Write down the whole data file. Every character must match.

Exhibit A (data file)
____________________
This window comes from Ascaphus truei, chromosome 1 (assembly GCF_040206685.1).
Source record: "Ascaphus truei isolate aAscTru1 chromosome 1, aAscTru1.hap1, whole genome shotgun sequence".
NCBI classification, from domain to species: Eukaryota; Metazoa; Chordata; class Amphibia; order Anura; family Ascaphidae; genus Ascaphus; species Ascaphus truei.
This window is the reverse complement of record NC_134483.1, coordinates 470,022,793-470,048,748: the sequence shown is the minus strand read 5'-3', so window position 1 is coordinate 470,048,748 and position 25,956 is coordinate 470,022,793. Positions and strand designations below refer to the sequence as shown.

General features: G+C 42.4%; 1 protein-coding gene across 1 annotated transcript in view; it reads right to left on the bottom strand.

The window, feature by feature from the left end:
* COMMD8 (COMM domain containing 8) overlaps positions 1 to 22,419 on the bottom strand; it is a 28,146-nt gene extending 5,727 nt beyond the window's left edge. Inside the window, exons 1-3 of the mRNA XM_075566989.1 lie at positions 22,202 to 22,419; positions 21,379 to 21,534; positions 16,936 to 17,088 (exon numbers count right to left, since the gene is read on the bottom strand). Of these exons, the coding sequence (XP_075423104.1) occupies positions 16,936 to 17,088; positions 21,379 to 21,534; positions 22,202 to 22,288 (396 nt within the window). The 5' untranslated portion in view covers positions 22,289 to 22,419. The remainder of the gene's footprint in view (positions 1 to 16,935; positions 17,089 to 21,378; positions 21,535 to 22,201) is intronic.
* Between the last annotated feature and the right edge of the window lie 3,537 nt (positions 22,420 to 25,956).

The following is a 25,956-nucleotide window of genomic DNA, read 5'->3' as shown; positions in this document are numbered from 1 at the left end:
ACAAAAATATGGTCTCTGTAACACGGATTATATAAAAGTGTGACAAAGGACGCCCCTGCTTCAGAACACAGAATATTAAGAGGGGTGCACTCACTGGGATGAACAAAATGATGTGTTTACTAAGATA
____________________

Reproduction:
This window comes from Ascaphus truei, chromosome 1 (assembly GCF_040206685.1).
Source record: "Ascaphus truei isolate aAscTru1 chromosome 1, aAscTru1.hap1, whole genome shotgun sequence".
NCBI classification, from domain to species: Eukaryota; Metazoa; Chordata; class Amphibia; order Anura; family Ascaphidae; genus Ascaphus; species Ascaphus truei.
This window is the reverse complement of record NC_134483.1, coordinates 470,022,793-470,048,748: the sequence shown is the minus strand read 5'-3', so window position 1 is coordinate 470,048,748 and position 25,956 is coordinate 470,022,793. Positions and strand designations below refer to the sequence as shown.

General features: G+C 42.4%; 1 protein-coding gene across 1 annotated transcript in view; it reads right to left on the bottom strand.

The window, feature by feature from the left end:
* COMMD8 (COMM domain containing 8) overlaps positions 1 to 22,419 on the bottom strand; it is a 28,146-nt gene extending 5,727 nt beyond the window's left edge. Inside the window, exons 1-3 of the mRNA XM_075566989.1 lie at positions 22,202 to 22,419; positions 21,379 to 21,534; positions 16,936 to 17,088 (exon numbers count right to left, since the gene is read on the bottom strand). Of these exons, the coding sequence (XP_075423104.1) occupies positions 16,936 to 17,088; positions 21,379 to 21,534; positions 22,202 to 22,288 (396 nt within the window). The 5' untranslated portion in view covers positions 22,289 to 22,419. The remainder of the gene's footprint in view (positions 1 to 16,935; positions 17,089 to 21,378; positions 21,535 to 22,201) is intronic.
* Between the last annotated feature and the right edge of the window lie 3,537 nt (positions 22,420 to 25,956).

The following is a 25,956-nucleotide window of genomic DNA, read 5'->3' as shown; positions in this document are numbered from 1 at the left end:
ACAAAAATATGGTCTCTGTAACACGGATTATATAAAAGTGTGACAAAGGACGCCCCTGCTTCAGAACACAGAATATTAAGAGGGGTGCACTCACTGGGATGAACAAAATGATGTGTTTACTAAGATA